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Unformatted text preview: Lecture 1 1 Static (or Simultaneous- Move) Games of Complete Information Introduction to Games Normal (or Strategic) Form Representation “ No Man Is An Island” 9/2/2008 EF4484 Game Theory--Lecture 1 2 Outline of Static Games of Complete Information ¡ Introduction to games ¡ Normal-form (or strategic-form) representation ¡ Iterated elimination of strictly dominated strategies ¡ Nash equilibrium ¡ Review of concave functions, optimization ¡ Applications of Nash equilibrium ¡ Mixed strategy Nash equilibrium 9/2/2008 EF4484 Game Theory--Lecture 1 3 Agenda ¡ What is a game ¡ What is game theory ¡ Examples ¾ Prisoner’s dilemma ¾ The battle of the sexes ¾ Matching pennies ¾ Etc… ¡ Static (or simultaneous-move) games of complete information ¡ Normal-form or strategic-form representation 9/2/2008 EF4484 Game Theory--Lecture 1 What is a Game? ¡ A situation where an entire group of people is affected by the choices made by every individual within that group. 4 9/2/2008 EF4484 Game Theory--Lecture 1 What is a Game? ¡ The interesting questions are: ¡ What will each individual guess about others’ choices? ¡ What action will each individual take? ¡ What is the outcome of these actions? Is this outcome good for the entire group as a whole? ¡ Does it make a difference if the group interacts more than once? ¡ How do the answers change if an individual is unsure about the characteristics of others in the group? 5 9/2/2008 EF4484 Game Theory--Lecture 1 What is a Game? ¡ Most games involve chance, skill, and strategy in varying proportions. ¡ Strategy: ¡ What is the best action to take? ¡ Example: A strategy is a part of the mental skill needed to play well, and it is the calculation of how best to use your physical skill in the context of sports. 6 9/2/2008 EF4484 Game Theory--Lecture 1 Lecture 1 Tennis Example 7 crosscourt down-the-line 9/2/2008 EF4484 Game Theory--Lecture 1 What is not a game? ¡ A situation where your decisions affect no one but yourself. ¡ Should I go to see a movie or stay home and study? Where should I eat dinner tonight? ¡ Monopoly ¡ A situation where your decisions do affect others, but there are so many people involved that it is neither feasible nor sensible to keep track of what each one does. ¡ Perfect competition 8 9/2/2008 EF4484 Game Theory--Lecture 1 Why do economists study games? ¡ Games are a convenient way in which to model the strategic interactions among economic agents. ¡ Game theory has found numerous applications in all fields of economics: 1. Trade: Levels of imports, exports, prices depend not only on your own tariffs but also on tariffs of other countries. 2. Labor: Internal labor market promotions like tournaments: your chances depend not only on effort but also on efforts of others....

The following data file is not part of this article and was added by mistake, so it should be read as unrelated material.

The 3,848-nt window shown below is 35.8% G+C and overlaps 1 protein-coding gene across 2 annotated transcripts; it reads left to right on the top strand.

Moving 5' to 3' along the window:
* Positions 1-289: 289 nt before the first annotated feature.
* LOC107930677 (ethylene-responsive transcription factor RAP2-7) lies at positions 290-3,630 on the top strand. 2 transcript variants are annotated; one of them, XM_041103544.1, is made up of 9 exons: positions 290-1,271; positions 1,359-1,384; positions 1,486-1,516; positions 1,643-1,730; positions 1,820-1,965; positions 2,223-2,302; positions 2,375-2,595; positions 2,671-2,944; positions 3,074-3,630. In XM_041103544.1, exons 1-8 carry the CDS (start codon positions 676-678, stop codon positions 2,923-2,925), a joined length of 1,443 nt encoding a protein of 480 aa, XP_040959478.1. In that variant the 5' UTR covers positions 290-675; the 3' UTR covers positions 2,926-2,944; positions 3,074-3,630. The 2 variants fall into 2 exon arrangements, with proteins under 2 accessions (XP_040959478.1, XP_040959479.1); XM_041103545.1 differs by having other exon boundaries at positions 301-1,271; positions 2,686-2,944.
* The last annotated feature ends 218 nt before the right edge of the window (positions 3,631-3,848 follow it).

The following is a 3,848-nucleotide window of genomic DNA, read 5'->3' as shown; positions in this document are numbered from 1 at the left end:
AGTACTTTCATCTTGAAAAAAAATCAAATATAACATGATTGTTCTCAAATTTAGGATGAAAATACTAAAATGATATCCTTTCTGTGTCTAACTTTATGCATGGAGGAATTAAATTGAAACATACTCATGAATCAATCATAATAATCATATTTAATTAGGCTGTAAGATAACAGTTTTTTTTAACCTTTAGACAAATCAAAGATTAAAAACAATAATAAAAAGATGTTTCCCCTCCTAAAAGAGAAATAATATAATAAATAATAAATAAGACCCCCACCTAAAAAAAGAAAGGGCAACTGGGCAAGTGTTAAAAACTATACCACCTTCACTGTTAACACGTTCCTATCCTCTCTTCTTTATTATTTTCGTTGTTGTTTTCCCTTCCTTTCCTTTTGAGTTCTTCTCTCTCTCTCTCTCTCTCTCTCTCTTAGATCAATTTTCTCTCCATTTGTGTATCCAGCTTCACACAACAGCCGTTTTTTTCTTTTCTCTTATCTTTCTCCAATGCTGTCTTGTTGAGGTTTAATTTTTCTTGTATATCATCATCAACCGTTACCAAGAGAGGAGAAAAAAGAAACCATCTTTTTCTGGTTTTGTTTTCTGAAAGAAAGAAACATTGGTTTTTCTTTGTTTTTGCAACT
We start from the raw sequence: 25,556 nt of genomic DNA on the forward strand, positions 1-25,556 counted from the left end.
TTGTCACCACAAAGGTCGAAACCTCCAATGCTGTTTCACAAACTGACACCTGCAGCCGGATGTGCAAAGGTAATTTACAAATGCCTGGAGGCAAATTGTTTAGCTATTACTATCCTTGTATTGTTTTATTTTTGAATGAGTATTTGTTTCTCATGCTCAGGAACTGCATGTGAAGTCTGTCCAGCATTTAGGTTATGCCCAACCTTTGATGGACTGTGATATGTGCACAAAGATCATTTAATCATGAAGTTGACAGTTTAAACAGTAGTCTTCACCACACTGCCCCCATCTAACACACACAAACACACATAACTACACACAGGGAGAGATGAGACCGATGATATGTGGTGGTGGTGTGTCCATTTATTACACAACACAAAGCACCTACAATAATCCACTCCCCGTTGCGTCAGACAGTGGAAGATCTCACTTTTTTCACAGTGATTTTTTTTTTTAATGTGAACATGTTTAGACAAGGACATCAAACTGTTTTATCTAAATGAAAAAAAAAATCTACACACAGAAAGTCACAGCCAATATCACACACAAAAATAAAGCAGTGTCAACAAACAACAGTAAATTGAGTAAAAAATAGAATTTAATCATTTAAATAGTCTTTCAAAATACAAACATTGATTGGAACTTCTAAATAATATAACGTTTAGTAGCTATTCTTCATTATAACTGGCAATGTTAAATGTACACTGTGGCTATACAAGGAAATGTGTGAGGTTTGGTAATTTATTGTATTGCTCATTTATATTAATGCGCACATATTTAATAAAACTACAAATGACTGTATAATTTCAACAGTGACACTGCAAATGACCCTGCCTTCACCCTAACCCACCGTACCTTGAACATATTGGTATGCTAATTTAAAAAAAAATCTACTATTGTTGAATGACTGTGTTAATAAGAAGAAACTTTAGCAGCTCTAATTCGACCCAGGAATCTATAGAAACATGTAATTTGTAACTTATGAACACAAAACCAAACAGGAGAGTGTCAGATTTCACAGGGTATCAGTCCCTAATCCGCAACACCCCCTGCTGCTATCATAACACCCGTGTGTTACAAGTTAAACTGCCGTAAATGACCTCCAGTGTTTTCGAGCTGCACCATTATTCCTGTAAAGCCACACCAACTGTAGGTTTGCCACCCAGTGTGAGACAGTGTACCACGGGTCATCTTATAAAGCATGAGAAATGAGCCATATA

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- Spring '09
- Game Theory